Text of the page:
It looks as if I’m going to be covering six of the seven Road movies for this series (the only omission – ROAD TO SINGAPORE), but I personally am under the impression that the genre limits are being stretched a bit too far on some of these; from what I’ve heard, only ROAD TO HONG KONG (which I haven’t seen) really makes sufficient use of fantastic elements. Here the main fantastic element is the use of hypnotism, mainly by the female villain to keep her ward under her control. This is supposed to be one of the better Road movies, but I’m disappointed; the less plot there is, the more I like them, and this is one which actually seems to have a story. I do like the in-jokes (and wish there were more of them), but, for the most part, I think the side performances steal the movie. Gale Sondergaard is always great as a villainess, and the musicians Hope and Crosby hook up with (The Wiere Brothers) steal the movie every time they appear. Tor Johnson appears as a strong man who intimidates Hope into doing a dangerous bicycle-on-a-high-wire stunt, Charles Middleton has a cameo as a farmer, the Andrews Sisters do a song with Crosby, and Jerry Colonna rides to a belated rescue.

L’auberge rouge (1951)

L’AUBERGE ROUGE (1951)
aka The Red Inn
Article 2854 by Dave Sindelar
Viewing Date: 3-1-2009
Posting Date: 6-6-2009
Directed by Claude Autant-Lara
Featuring Fernandel, Francoise Rosay, Marie-Claire Olivia
Country: France

A monk stays overnight at a remote inn with a variety of travelers. He hears a confession in which he discovers that the managers of the inn have been robbing and killing their guests. He finds himself in a dilemma; how can he prevent the murder of his fellow travelers without breaking his vows that forbid him to reveal information he has learned during a confession?

For the second day in a row I find myself watching a movie where people have gotten into the habit of murdering and robbing others, and yesterday’s movie (ONIBABA) would have been borderline horror (as this one is) even without the supernatural elements on these grounds alone, as this type of behavior puts us into serial killer territory. There are profound differences, of course; yesterday’s movie was a harrowing drama, and today’s is a satirical black comedy. Unfortunately, I don’t have the benefit of English subtitles to help me along with this one, and I was only able to piece together certain plot elements with the help of descriptions elsewhere. It looks quite entertaining; plot elements include an organ-grinder’s monkey on the loose, a clever hiding place for a corpse, a marriage ceremony intended to delay the murder of several people, and a pivotal snowball fight. The movie supposedly has an anticlerical message, though without the dialogue to help me, I’m not sure what it is, though I wouldn’t doubt that an ironic ending plays into it. Even watched this way, the movie has its moments, but I’m really looking forward to seeing a movie in English again in the near future.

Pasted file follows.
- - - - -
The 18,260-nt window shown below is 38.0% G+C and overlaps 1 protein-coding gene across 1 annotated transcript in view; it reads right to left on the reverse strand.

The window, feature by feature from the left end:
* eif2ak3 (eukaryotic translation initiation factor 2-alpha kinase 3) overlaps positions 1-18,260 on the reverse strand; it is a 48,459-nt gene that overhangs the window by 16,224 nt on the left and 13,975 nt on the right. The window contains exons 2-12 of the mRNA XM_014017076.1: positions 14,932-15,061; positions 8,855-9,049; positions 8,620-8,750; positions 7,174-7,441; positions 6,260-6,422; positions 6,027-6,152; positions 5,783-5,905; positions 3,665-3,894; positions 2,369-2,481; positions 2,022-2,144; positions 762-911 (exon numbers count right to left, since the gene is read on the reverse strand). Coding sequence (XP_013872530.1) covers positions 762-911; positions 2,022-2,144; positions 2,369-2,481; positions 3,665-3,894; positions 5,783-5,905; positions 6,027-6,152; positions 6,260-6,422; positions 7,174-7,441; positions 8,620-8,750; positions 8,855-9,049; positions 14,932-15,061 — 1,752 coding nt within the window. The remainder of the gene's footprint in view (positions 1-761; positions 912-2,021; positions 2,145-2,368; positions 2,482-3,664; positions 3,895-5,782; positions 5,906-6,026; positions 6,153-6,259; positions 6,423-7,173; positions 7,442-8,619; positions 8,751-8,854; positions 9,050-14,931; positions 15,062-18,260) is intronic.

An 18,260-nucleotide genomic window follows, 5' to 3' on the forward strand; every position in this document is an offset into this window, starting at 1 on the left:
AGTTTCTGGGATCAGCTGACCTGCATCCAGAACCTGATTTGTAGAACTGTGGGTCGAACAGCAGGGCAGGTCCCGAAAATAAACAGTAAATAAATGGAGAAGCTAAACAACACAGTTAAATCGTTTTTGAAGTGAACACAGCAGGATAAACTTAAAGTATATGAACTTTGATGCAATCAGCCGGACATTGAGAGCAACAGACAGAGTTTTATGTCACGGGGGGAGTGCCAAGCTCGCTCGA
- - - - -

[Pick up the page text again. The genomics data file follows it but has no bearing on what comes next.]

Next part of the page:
Onibaba (1964)

ONIBABA (1964)
Article 2853 by Dave Sindelar
Viewing Date: 2-28-2009
Posting Date: 6-5-2009
Directed by Kaneto Shindo
Featuring Nobuko Otowa, Jitsuko Yoshimura, Kei Sato
Country: Japan

An old woman and her daughter-in-law survive during the wars by killing stray samurai warriors, disposing of their bodies in a hole, and selling their equipment for food. When her daughter-in-law discovers that her husband has died in the wars, she falls in love with the local man who brought the news who has returned from the wars and is now hiding to avoid being sent back to fight. The old woman hatches a scheme to keep her daughter-in-law from being taken from her by using a demon mask taken from one of the warriors.